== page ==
deadline. [Note 13] Section 180D makes no express provision for a remedy: it merely states that the receiver "shall" give notice of his appointment. Where the language of a statute provides no express remedy, we consider the propriety of a proposed remedy in light of the purposes of the statute. See LeClair v. Norwell, 430 Mass. 328 , 337-339 (1999). As we have discussed, the primary purpose of § 180D is to prevent insured parties from sustaining future uninsured loss by allowing them to secure an alternative source of insurance. Plainly, the extension of the claim filing deadline for losses that have already occurred is unrelated to this purpose. Moreover, the underlying event for which § 180D notice is provided has nothing to do with the filing of claims or the claim filing deadline. At the time a receiver is appointed the need for a liquidation and a claims filing period will be undetermined, and if they become necessary, other notice provisions apply. Consequently, the extension of the claim filing deadline ordered by the special master in this case is not consistent with the purposes of § 180D.
Additionally, permitting the extension of the claim filing deadline when a receiver fails to give adequate § 180D notice would undermine one of the chief purposes of the Insurance Liquidation Act -- namely, to ensure the prompt, fair, and orderly processing of claims against insolvent insurers. The Legislature's interest in expeditious receivership and liquidation proceedings is evident from the structure of the Act. See, e.g., G. L. c. 175, § 180C (requiring receiver to submit proposal for asset distribution 120 days after determination of insolvency); G. L. c. 175, § 180D (requiring notice of appointment of receiver within twenty days). The use of a claim filing deadline serves this purpose of expediting and finalizing proceedings. See Tulsa Professional Collection Servs., Inc. v. Pope, supra at 479-480 ("[g]iving creditors a limited time in which to file
claims against the estate serves the State's interest in facilitating the administration and expeditious closing of estates"). The extension of the claim filing deadline would only be an appropriate remedy where the specific failure bears directly on the fairness of the liquidation or the claim filing process. A violation of the § 180D notice requirement does not rise to that level. [Note 14]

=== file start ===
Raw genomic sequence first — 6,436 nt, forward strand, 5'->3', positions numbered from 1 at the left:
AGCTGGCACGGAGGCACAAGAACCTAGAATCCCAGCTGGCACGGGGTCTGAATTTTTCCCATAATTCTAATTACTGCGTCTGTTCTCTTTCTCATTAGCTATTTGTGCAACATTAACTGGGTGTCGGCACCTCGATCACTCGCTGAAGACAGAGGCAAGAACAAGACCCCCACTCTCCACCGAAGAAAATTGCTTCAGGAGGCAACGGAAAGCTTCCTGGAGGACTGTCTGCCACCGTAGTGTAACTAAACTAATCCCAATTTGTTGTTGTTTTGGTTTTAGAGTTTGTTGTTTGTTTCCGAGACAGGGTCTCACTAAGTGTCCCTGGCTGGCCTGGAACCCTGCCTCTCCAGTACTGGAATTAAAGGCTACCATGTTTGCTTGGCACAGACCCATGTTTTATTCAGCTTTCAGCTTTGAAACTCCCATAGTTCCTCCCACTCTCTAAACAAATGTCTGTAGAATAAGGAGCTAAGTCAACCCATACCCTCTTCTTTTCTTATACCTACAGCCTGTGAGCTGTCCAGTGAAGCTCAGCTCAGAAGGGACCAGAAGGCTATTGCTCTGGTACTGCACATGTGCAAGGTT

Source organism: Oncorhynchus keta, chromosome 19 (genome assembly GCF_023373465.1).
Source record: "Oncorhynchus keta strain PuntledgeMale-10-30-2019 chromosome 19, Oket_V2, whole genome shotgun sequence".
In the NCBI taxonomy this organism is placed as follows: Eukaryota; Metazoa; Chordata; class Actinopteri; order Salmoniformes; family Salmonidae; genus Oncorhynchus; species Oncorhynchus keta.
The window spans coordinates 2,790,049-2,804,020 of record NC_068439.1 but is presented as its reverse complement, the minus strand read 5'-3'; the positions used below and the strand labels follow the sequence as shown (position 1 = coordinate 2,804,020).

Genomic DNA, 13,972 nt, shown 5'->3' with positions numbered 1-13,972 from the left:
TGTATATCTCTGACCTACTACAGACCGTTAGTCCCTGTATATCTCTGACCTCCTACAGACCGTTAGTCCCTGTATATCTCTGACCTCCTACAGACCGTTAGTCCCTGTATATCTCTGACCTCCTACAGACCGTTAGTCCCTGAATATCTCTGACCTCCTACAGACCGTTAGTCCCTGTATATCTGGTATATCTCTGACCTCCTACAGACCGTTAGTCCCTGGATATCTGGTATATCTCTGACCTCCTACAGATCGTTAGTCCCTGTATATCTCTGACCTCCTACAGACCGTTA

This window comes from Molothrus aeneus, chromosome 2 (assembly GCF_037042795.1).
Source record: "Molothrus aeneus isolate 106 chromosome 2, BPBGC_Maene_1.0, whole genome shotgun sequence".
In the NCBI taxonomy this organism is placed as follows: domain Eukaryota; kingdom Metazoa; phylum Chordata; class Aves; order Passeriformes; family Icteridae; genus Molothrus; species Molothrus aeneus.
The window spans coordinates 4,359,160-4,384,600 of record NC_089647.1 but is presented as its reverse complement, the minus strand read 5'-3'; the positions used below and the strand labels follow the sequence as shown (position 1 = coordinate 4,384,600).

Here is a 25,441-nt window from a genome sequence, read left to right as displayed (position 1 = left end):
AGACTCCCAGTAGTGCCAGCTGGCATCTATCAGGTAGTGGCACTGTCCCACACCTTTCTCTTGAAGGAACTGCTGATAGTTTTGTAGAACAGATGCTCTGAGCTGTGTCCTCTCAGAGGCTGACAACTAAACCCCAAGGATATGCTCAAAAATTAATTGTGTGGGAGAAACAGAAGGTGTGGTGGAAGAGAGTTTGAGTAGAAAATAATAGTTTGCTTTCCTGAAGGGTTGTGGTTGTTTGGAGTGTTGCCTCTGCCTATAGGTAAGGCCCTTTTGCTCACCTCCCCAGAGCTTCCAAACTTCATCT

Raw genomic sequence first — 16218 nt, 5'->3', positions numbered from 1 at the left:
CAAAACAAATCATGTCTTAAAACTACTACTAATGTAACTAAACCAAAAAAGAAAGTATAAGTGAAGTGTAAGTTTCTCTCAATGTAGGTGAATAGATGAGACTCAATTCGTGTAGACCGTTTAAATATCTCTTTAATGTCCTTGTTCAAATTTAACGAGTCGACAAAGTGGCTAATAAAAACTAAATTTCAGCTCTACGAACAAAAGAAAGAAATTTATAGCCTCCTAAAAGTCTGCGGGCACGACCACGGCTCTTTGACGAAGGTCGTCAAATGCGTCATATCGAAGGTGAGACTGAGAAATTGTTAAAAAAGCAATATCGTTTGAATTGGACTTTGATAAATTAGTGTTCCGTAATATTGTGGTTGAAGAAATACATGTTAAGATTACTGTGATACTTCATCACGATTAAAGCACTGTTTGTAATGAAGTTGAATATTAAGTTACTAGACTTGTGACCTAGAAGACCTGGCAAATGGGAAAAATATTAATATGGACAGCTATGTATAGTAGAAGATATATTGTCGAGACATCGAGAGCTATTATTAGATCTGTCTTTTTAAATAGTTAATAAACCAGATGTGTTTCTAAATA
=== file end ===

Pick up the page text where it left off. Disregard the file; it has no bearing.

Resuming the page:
c. Scope of "known creditors" in § 180C. Finally, we turn to the third reported question and address whether the holder of an insurance policy is a "known creditor" for purposes of § 180C, if the policyholder has not filed a claim under its policy.
We again begin with the text of the statute, § 180C, seeking to determine first the intended meaning of the term "creditor." See First Data Corp. v. State Tax Comm'n, 371 Mass. 444 , 447 (1976). " '[W]e are constrained to follow' the plain language of a statute when its 'language is plain and unambiguous,' and its application would not lead to an 'absurd result,' or contravene the Legislature's clear intent." Commissioner of Revenue v. Cargill, Inc., 429 Mass. 79 , 82 (1999), quoting White v. Boston, 428 Mass. 250 , 253 (1998).
In relevant part, § 180C provides:
"The court, after notice to all known creditors and stockholders of the company and a full hearing, may order [the insurer's] liquidation and appoint the commissioner as permanent receiver thereof. . . .
"The rights and liabilities of the company and of its creditors, except those holding contingent claims, and of its policyholders, stockholders or members, and of all other persons interested in its assets, shall, unless otherwise ordered by the court, be fixed as of the date of the decree ordering liquidation." [Note 15] (Emphases added.)
A creditor is "[o]ne to whom a debt is owed." Black's Law
Dictionary 375 (7th ed. 1999). While the relationship between insurer and policyholder is contractual, policies almost universally require an insured to give notice to an insurer (typically by filing a claim) before the insurer owes anything to the policyholder under the policy. See Chas. T. Main, Inc. v. Fireman's Fund Ins. Co., 406 Mass. 862 , 864 (1990). Accord 13 G. Couch, Insurance § 186:1, at 186-8 (3d ed. 2000). Thus, the contractual relationship between a policyholder and an insurer is not converted to one of creditor and debtor until at least that step is taken. Because this principle holds for almost all insurance policies, and because requiring a receiver to search the text of each policy for exceptions would undermine the Legislature's clear preference in favor of expedient and final resolution of liquidation proceedings, see infra, we hold that a policyholder does not become a "creditor" for the purpose of § 180C notice until that policyholder files a claim with the insurer. As the special master concluded:
"Logically, to change the relationship from 'policyholder' to 'known creditor,' the policyholder had to change position vis-à-vis the insurance company and to advance to a 'known creditor' status, there is no other way except by making a claim to the company for protection against a third-party claim. In this fashion, the policyholder becomes a 'creditor' who is 'known' to the insurance company."
We agree. [Note 16]
4. Conclusion. We answer the first reported question by holding that the "policyholders" to be mailed written notice of the appointment of a receiver pursuant to G. L. c. 175, § 180D, are persons with in-force policies at the time of the appointment. We answer the second question in the negative, and we answer
the third question in the affirmative. The case is remanded to the single justice for further proceedings consistent with this opinion.